Chick-Fil-A Sustainability

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Sustainability in Fast Food

Some of the key trends surrounding sustainability in the fast food/QSR space include restaurants' changing menus to offer more plant-based foods since they are more sustainable, ending the use of single-serve plastic packaging, and boosting transparency to connect more with customers and their sustainability needs.

Statistics on How Consumers Feel About Sustainability

  • According to a KPMG report, consumers growing concerns over the environment, increased preferences for healthier foods, and heightened expectations are forcing fast foods and the Quick Service Restaurants (QSR) industry to change and embrace sustainable measures.
  • The report further said that 60% of consumers are more likely to buy from a fast food joint that offers items that have been grown in an eco-friendly manner.
  • A further 76% of consumers are more likely to buy food from a restaurant that offers healthier options.
  • According to a Futerra survey, 88% of consumers are looking for environmentally conscious brands.
  • Therefore, the rising awareness of sustainability, especially among millennials, is forcing restaurants in the fast food and QSR space to 'go green' by implementing environmentally friendly and sustainable practices. Some key trends surrounding sustainability in the fast food/QSR space include;

1. Changing Menus to Offer More Plant-Based Foods Since They Are More Sustainable

  • According to Forbes, 1/3 of the population is opting to eat less pork, beef, poultry, and dairy and are gravitating towards more plant-based products.
  • Additionally, the same 1/3 of the population is also eating less seafood because overfishing and poor fishing techniques are just as unsustainable as raising cows and pigs.
  • This population is turning towards plant-based products because the technology involves sampling animal protein from a live animal, then grown it in a fermenter to create animal meat without the need to rear and slaughter animals thus more sustainable.
  • According to a study by OnePoll, more than half of Americans are now eating plant-based meals at least once a day.
  • Steve Solomon, a food service director for the Redwood Shore, says that plant-based diets are trending. Not only are consumers more aware of the term plant-based, but they also want more vegetables and less meat.
  • Therefore, as a result of the consumer demands, fast-food/QSR restaurants have started to include plant-based foods in their menus.
  • This increased demand for plant-based foods has led to the growth of some fast-food/QSR restaurants. As a result, the revenue for the fast-food/QSR industry is expected to grow at an annualized revenue of 3.3% in five years time to $20.1 billion.
  • Taco Bell is a good example of fast-food restaurants that are now including plant-based choices in their menus.
  • KFC's plant-based fried chicken from Beyond Meat that sold in less than 5 hours and Dunkin's starting to offer Beyond Sausage Sandwich nationwide are good examples of how more and more people are now into plant-based foods.

2. Ending the Use of Single-Serve Plastic Packaging

  • Recently, customers have become more concerned with plastic use and packaging waste and this is making companies look for more sustainable alternatives.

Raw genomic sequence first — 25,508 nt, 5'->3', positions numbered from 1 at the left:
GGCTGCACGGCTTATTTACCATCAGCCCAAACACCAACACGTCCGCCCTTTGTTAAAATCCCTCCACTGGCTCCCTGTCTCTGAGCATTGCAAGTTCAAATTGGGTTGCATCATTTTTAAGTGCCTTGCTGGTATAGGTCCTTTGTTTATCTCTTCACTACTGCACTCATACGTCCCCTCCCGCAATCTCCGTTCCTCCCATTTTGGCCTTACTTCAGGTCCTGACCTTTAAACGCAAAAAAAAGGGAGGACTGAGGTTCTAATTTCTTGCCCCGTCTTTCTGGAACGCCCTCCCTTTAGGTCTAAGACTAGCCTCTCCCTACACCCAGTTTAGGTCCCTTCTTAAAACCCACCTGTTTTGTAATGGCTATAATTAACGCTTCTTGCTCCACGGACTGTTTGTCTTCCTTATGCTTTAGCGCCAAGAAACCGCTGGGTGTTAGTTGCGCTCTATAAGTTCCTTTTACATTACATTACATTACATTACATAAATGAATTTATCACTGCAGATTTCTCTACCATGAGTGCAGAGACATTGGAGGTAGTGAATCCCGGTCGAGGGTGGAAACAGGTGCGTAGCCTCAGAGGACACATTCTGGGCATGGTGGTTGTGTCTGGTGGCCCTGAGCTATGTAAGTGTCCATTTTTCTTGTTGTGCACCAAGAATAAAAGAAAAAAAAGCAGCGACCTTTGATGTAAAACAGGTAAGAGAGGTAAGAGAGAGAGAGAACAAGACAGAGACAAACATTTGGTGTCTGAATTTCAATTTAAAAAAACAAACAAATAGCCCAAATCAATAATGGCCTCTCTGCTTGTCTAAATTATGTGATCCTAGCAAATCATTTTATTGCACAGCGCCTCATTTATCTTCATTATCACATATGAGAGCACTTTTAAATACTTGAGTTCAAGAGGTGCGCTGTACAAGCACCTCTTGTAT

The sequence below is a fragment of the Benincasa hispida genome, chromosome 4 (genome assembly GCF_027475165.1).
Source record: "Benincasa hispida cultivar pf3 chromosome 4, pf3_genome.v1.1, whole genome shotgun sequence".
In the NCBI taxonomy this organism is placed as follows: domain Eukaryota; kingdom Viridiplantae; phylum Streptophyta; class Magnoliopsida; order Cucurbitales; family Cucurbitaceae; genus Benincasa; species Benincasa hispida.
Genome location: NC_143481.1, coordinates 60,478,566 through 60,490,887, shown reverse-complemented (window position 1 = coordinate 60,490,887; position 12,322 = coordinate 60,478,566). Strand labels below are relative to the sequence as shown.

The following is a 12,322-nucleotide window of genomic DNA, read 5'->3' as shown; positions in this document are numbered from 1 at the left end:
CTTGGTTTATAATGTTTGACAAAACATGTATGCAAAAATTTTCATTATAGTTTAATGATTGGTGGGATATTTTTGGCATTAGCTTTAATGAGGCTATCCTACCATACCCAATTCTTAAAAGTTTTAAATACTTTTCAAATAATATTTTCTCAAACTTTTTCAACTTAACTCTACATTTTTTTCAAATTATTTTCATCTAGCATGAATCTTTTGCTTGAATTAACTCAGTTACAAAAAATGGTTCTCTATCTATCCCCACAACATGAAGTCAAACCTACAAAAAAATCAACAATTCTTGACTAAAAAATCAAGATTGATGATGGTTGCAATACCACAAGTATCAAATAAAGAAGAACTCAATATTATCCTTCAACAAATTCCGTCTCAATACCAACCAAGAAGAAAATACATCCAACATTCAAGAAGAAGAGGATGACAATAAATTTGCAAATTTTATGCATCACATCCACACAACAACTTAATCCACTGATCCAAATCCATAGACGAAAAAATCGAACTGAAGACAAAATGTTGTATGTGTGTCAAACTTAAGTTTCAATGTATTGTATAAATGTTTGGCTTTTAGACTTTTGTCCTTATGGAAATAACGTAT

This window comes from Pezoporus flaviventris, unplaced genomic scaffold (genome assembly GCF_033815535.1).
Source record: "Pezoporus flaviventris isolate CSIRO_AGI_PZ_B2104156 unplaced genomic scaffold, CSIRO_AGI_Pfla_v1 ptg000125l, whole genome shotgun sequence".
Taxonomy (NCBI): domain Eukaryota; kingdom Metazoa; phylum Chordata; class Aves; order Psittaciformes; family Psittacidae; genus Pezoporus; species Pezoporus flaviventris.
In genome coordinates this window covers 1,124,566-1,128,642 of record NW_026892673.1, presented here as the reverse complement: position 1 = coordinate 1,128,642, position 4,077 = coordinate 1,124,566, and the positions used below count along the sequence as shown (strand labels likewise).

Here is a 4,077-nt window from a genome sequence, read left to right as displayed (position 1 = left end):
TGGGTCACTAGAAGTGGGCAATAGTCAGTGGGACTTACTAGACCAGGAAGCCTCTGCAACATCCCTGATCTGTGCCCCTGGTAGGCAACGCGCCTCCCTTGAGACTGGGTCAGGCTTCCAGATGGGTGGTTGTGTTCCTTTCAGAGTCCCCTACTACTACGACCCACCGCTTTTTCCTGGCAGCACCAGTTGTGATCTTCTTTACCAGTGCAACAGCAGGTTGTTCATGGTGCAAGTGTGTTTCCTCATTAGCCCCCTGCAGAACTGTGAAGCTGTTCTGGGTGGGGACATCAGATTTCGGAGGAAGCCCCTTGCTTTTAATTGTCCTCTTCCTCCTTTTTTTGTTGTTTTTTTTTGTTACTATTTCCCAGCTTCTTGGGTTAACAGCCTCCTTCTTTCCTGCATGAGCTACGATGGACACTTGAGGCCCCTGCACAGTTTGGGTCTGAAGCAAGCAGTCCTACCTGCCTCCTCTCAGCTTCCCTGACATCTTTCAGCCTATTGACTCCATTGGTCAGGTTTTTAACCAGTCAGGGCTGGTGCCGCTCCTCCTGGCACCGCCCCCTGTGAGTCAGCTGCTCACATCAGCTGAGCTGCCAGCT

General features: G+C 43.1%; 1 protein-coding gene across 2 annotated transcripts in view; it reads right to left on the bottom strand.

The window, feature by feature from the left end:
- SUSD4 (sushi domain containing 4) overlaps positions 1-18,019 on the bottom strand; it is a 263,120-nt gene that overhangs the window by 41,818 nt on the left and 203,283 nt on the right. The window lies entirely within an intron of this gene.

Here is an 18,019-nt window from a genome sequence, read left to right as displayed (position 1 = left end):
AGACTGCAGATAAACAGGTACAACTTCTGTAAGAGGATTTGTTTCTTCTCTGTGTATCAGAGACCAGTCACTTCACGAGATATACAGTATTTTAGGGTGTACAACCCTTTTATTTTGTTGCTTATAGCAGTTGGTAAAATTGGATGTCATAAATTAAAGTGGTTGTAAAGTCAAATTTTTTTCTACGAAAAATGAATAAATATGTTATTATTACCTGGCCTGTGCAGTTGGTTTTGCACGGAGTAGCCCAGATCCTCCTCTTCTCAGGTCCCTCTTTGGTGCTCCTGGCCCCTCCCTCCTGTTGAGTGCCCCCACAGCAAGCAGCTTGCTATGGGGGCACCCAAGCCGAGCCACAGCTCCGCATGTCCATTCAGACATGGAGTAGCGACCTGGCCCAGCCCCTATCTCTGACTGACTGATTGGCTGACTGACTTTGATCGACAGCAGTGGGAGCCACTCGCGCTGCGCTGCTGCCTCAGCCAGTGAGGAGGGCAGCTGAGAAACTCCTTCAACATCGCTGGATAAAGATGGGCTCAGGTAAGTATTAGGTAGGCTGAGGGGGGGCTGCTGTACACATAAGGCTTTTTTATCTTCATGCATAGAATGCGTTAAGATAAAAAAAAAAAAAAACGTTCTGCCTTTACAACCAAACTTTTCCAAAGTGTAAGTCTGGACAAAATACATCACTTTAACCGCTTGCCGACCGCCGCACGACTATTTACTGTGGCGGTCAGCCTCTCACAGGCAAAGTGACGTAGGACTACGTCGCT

• In fact, about one-third of customers are saying that they are willing to pay up to 10% more on their food if that will mean less single-use plastic packaging.
  • Therefore, many brands are switching from unsustainable packaging materials such as plastic to more renewable, recyclable and recycled ones like paper.
  • Not only can paper fiber be recycled up to seven times because it has a longer life cycle compared to other materials, but it is also a natural source.
  • Other restaurants such as Dig, a New York-based fast-casual chain, are experimenting with re-usable bowls as an effort towards creating a sustainable system.
  • McDonald's also recently ran a sustainable packaging experiment in one of its stores that lasted 10 days. This experiment was in anticipation of the impending 2021 ban on single-use plastics by the European Union.
  • During the ten days experiment, the store served burgers in packaging made from grass, condiments in edible waffle cups and McFlurrys with wooden spoons.
  • Moreover, McDonald's has also vowed to use packaging that is 100% recycled or renewable as well as have recycling available in all of its locations by 2025.
  • The global edible packaging market is expected to surpass $1 billion in value by 2023.
  • Dunkin' Donuts also intends to get rid of all its foam cups by 2020 and use double-walled paper cups that are more sustainable.

3. Boosting Transparency to Connect More With Customers and Their Sustainability Needs

  • According to Cory Schisler, who is the creative director for Sustainable Restaurant Group, more and more people now want to know where their food is from and how a restaurant's activities affect the environment.
  • Additionally, a recent report by Label Insight showed that 94% of the respondents said that it is important for companies to be more transparent about what ingredients are in the food and how it was made.
  • As a result, restaurants in the fast-food/QSR space are choosing to be more transparent with their customers about their goals and sustainability strategies.
  • This need for transparency is forcing the fast-food/QSR industry to be more open to communities about food ingredients, how the foods are made, and how waste is handled.
  • Several corporate stakeholders and investors in the industry are also making sure that not only is transparency adhered to by their companies but also sustainability is taken seriously in every major decision.
  • Renee Yardley, the senior vice president of sales and marketing for Sustana Group, says that in the past, restaurants in the fast-food/QSR space used to wait for legislation to force them into being sustainable but things have changed now as they are now ahead of sustainability conversations.
  • For instance, the Sustainable Restaurant Group has been increasing transparency on its sustainability efforts by producing more video content to educate their customers on what they focus on and how the customers can support them.